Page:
IFC, Partners, and Nepal Chart a Growth Path for a Promising Future
March 19, 2012 -- Nepal, a country of 26 million that has experienced conflict, is poised to take a big leap in its development, thanks to the help of IFC and its partners. IFC is engaging with private sector players, multilaterals, government, and other stakeholders to implement an integrated development agenda.
The government announced this year as the Year of Investment and IFC is supporting this initiative by facilitating foreign and domestic private investment, as well as contributing to reform efforts to improve the business environment.
IFC has already been investing in Nepal with a committed portfolio of $25 million that includes projects across various sectors, including power, air transport, banking, microfinance, and trade finance lines.
Additionally, IFC is supporting investment climate improvements, strengthening local financial institutions, improving access to finance, promoting trade, and helping address the impact of climate change.
The Corporation is also working on a payment reform project and an advisory team is making important progress by building partnerships between the government and private sector through the Nepal Business Forum.
IFC Helps Nepal Overcome Tough Challenges
Nepal faces tough challenges: a quarter of its population is poor, with many living in remote rural areas. The country loses 1,200 citizens everyday to jobs overseas. The severe energy shortfall has had strong consequences for private sector growth, competitiveness, and the quality of life for Nepal's citizens.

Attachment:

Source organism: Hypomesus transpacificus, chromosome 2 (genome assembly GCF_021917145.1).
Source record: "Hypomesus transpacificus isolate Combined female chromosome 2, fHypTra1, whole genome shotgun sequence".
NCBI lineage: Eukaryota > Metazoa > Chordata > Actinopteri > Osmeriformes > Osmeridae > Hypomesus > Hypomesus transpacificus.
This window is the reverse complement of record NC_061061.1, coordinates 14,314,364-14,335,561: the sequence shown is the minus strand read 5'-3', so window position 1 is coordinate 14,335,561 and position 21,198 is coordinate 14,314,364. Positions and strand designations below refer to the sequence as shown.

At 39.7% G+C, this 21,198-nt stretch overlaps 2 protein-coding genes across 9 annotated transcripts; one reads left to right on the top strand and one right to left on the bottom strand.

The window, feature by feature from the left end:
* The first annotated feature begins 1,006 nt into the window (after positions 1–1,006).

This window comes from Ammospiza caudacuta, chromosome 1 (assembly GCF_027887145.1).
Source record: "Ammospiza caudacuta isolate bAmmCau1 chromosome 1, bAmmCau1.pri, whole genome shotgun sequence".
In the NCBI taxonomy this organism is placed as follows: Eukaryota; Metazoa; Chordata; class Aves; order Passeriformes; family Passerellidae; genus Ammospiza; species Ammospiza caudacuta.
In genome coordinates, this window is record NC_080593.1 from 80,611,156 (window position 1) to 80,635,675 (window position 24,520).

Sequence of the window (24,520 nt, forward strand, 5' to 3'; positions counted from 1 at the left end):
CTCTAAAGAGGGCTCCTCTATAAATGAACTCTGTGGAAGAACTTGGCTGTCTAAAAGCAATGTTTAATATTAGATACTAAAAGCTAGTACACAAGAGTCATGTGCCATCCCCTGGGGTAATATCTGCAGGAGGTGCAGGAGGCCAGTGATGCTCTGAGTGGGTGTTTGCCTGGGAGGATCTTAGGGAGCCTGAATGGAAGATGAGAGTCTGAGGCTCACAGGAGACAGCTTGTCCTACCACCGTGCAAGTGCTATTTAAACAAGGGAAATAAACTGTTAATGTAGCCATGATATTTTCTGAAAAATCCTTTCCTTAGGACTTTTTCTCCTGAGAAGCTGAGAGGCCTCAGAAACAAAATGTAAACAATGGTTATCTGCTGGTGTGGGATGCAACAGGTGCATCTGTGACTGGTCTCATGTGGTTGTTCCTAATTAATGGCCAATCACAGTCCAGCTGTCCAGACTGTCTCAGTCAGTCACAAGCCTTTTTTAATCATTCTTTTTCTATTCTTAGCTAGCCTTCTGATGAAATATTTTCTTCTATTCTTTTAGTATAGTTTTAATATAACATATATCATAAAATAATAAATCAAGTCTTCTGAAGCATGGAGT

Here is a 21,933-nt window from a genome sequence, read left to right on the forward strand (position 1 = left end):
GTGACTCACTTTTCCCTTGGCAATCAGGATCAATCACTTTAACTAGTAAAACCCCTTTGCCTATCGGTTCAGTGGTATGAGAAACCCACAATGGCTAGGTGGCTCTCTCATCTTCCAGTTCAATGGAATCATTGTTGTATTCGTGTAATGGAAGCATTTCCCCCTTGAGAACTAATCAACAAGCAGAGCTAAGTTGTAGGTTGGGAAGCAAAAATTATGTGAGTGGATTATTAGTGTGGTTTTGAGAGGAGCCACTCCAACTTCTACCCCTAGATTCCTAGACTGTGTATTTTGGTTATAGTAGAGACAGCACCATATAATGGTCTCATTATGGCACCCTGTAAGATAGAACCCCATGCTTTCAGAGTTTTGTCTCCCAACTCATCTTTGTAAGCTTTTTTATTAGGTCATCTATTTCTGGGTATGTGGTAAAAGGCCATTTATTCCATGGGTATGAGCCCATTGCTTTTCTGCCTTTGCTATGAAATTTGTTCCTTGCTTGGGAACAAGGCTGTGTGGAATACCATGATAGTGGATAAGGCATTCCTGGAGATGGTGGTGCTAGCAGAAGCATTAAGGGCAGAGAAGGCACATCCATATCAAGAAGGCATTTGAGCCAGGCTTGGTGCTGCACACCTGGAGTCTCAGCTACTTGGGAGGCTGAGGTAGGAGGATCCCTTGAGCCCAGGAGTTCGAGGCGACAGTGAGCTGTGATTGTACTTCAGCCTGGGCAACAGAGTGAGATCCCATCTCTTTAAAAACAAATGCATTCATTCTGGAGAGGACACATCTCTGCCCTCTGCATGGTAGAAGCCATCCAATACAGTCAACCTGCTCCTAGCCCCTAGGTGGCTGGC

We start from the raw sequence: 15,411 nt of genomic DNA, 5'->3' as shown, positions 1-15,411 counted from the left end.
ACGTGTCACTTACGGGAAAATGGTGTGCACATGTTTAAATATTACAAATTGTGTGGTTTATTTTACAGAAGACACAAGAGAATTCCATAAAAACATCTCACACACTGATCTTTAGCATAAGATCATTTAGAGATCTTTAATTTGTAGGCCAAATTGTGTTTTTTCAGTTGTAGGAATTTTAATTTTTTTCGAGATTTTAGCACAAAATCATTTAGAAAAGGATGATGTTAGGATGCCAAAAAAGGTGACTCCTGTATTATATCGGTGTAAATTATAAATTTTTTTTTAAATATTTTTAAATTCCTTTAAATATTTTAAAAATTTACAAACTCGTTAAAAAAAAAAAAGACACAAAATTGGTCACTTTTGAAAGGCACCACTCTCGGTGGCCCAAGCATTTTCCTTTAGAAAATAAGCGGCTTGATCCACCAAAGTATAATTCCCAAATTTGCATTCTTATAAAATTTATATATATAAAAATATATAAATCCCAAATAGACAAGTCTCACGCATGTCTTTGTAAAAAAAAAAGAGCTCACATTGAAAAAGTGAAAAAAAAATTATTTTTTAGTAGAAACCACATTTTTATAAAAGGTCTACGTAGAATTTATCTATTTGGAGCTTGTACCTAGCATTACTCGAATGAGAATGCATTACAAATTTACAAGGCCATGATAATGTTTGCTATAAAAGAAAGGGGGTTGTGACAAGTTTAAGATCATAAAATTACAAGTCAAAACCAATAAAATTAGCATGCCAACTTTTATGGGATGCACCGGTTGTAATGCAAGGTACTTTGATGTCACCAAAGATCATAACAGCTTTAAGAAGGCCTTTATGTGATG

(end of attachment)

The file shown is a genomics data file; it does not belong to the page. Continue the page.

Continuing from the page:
Remittances help steer the economy, but the country needs to build infrastructure and to meet energy needs, revive private investment, encourage agriculture, and make finance accessible to small enterprises, especially those led by women. IFC investment and advisory teams are engaged in developing opportunities across all of these areas.
Harnessing Untapped Potential
But the country also has tremendous potential: one example is the hydropower sector. The promise to develop over 80,000 MW economically-feasible hydropower against a mere 700 MW of installed capacity is an attractive proposition for most private sector developers. Traditionally having supported hydropower projects, IFC invested in a run-of-river hydropower project with a local company, Butwal Power, last year.
The project benefits the local community by expanding access to reliable and below national-cost energy. IFC's financing is also helping to renovate and upgrade the power plant, including the replacement of 100-year old turbines with modern and efficient technology. Output is expected to increase by 50 percent.
During a recent meeting with Prime Minister Baburam Bhattarai, IFC EVP and CEO Lars Thunell spoke of ramping up IFC’s work in the country. “IFC sees great potential in Nepal, particularly in essential infrastructure projects like hydropower,” said Thunell.
Looking to the Future
Going forward, IFC’s strategic agenda in Nepal includes the priority sectors of infrastructure, finance, including access to finance for SMEs and women entrepreneurs, tourism, and agribusiness. With the Corporation's growing investments and advisory assistance, IFC is set to play a key role in Nepal, a country with abundant resources and a vital population.